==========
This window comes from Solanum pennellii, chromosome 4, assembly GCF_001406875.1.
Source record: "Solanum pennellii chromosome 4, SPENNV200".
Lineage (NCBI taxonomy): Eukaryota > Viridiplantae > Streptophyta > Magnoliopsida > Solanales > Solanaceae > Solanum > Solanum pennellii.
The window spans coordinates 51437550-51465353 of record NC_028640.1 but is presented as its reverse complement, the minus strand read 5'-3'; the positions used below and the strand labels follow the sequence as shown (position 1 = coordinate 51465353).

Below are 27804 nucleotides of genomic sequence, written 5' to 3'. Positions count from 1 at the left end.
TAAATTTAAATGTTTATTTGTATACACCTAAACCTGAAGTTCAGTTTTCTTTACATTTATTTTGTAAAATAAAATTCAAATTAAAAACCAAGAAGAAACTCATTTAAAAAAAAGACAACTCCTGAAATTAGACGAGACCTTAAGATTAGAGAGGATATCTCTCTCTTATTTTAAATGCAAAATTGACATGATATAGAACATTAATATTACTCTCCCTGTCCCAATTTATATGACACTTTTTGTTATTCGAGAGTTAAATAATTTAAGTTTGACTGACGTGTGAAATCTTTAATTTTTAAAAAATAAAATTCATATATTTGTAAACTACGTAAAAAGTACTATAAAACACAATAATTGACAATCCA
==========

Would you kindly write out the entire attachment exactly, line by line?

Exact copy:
This window comes from Solanum pennellii, chromosome 4, assembly GCF_001406875.1.
Source record: "Solanum pennellii chromosome 4, SPENNV200".
Lineage (NCBI taxonomy): Eukaryota > Viridiplantae > Streptophyta > Magnoliopsida > Solanales > Solanaceae > Solanum > Solanum pennellii.
The window spans coordinates 51437550-51465353 of record NC_028640.1 but is presented as its reverse complement, the minus strand read 5'-3'; the positions used below and the strand labels follow the sequence as shown (position 1 = coordinate 51465353).

Below are 27804 nucleotides of genomic sequence, written 5' to 3'. Positions count from 1 at the left end.
TAAATTTAAATGTTTATTTGTATACACCTAAACCTGAAGTTCAGTTTTCTTTACATTTATTTTGTAAAATAAAATTCAAATTAAAAACCAAGAAGAAACTCATTTAAAAAAAAGACAACTCCTGAAATTAGACGAGACCTTAAGATTAGAGAGGATATCTCTCTCTTATTTTAAATGCAAAATTGACATGATATAGAACATTAATATTACTCTCCCTGTCCCAATTTATATGACACTTTTTGTTATTCGAGAGTTAAATAATTTAAGTTTGACTGACGTGTGAAATCTTTAATTTTTAAAAAATAAAATTCATATATTTGTAAACTACGTAAAAAGTACTATAAAACACAATAATTGACAATCCA